"I can't tell you how many people have picked up the book and read the title and said, 'Huh! That's me,' " Bartlett says.
"Some people care so deeply about books," she adds, "they're willing to do just about anything to get their hands on the books that they love."
The book tells the story of the light-fingered bibliophile John Gilkey, and how antiquarian bookseller, Ken Sanders tracked, identified and exposed the thief. Story from NPR.
1. 95% of all reading will be on screens.
2. There will be fewer bookstores, though books will be more plentiful than ever before.
3. The entire book supply chain from author to customer will become atomized into its component bits. Value-adders will continue to find great success in publishing.
4. Most authors will be indie authors.
5. Successful publishing companies will be those that put the most net profit in the author's pocket.
6. If the big six NY book publishers (the fat head) today publish 50% of what's sold, and the long tail of thousands of indie publishers comprise the rest, then 10 years from now the fat head will shrink to 10% and the long tail will get both taller and longer.
6. There will be more published authors than ever before, and collectively they will earn record revenues, yet individually the average "published" author 10 years from now will earn less than the average "commercially published" author today.
7. 10 years from now, we will all be authors, publishers and booksellers
8. Digital books will most commonly be referred to as "books," not ebooks.
9. For those who still call books ebooks, it'll be spelled "ebook," not E-Book or e-book. Who today still calls email E-Mail?
10. Authors will write for a global market.
Submitted by Bibliofuture on December 30, 2009 - 3:33pm
Here is the first prediction:
1. At least one major book will have several different enhanced ebook editions. This will result from a combination of circumstances: the different capabilities of ebook hardware and reader platforms, the desire of publishers and authors to justify print-like prices for ebooks, the sheer ability of authors and their fans to do new things electronically, and the dawning awareness that there are at least two distinctly different ebook markets: one just wants to read the print book on an electronic screen and the other wants links and videos and other enhancements that really change the print book experience. (Corrolary prediction: the idea of an enhanced ebook that is only sold “temporarily” in the first window when the book comes out, which has been floated by at least one publisher, will be short-lived. Whatever is made for sale in electronic form will remain available approximately forever. Or, put another way, if you have a product that requires no inventory investment that has a market, you’ll keep satisfying it.)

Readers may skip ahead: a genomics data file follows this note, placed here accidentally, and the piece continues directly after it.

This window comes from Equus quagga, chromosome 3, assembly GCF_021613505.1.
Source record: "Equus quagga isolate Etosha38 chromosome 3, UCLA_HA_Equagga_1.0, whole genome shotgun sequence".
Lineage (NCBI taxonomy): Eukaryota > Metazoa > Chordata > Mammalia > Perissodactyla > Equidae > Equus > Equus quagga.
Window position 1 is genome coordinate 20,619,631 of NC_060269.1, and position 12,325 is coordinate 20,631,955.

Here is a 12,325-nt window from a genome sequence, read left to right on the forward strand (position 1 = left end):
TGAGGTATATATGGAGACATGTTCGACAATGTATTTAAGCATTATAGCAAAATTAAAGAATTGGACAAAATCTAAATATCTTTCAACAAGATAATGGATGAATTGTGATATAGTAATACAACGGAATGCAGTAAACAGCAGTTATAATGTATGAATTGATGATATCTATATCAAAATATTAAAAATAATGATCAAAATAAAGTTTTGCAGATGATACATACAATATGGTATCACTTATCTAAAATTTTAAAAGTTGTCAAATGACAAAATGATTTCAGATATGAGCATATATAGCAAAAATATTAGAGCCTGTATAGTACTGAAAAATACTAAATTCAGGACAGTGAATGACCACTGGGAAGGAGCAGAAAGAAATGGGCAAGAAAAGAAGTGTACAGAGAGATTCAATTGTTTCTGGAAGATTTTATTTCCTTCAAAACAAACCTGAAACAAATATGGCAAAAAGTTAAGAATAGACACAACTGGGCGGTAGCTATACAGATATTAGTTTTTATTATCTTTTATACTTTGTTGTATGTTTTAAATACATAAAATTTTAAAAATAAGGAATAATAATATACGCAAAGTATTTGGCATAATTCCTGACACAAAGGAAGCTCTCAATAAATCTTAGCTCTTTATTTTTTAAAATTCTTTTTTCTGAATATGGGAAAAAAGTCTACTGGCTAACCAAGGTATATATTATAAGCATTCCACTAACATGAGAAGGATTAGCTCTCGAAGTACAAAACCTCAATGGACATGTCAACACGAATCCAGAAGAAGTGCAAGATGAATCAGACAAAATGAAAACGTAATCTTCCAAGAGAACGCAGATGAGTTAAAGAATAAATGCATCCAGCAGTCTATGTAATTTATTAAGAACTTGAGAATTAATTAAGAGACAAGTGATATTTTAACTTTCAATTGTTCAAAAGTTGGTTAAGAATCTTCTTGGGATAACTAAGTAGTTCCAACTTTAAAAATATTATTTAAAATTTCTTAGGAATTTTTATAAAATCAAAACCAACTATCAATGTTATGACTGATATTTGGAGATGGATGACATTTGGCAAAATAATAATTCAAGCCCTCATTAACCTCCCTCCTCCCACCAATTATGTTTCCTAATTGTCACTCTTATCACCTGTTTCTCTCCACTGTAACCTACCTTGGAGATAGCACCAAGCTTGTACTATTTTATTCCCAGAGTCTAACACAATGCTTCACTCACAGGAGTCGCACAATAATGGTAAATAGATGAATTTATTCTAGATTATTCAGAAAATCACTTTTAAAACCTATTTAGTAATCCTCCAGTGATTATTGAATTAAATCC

A recent New York Times article about book thefts has the online community atwitter about one mysterious Boulder author accused of feeling a little too entitled to the fruits of his labor.
In taking a national snapshot of the shoplifting problem, the Times story cut to Boulder, where "one writer was even busted stealing his own books." The Times, which didn't name the author, talked to Christopher Ohman, who was manager of the Boulder Book Store at the time.
"I think he felt somewhat entitled to the copies," Ohman told the Times, conceding that the author's alcohol problem might also have led to the attempted theft.
"In some ways, I can kind of understand that logic," he said. "I mean, it's a commonly held misconception that authors get as many copies of their books as they want, and that's not always the case."
Scott Foley, who is now the floor manager for the Boulder Bookstore, wouldn't disclose the name of the thieving author but said his attempt to swipe his own tome has become an infamous story told during security training for new bookstore employees.
Speculation as to the identity of the thief is engaged in on Gawker.
Submitted by Bibliofuture on December 15, 2009 - 10:45am
In the news recently has been the fight between Walmart and Amazon over book prices. There has been discussion of what impact this would have on the publishing industry. I found an interesting/funny picture of a bookmark on Flickr that shows that book discounting in chain stores is not a new thing.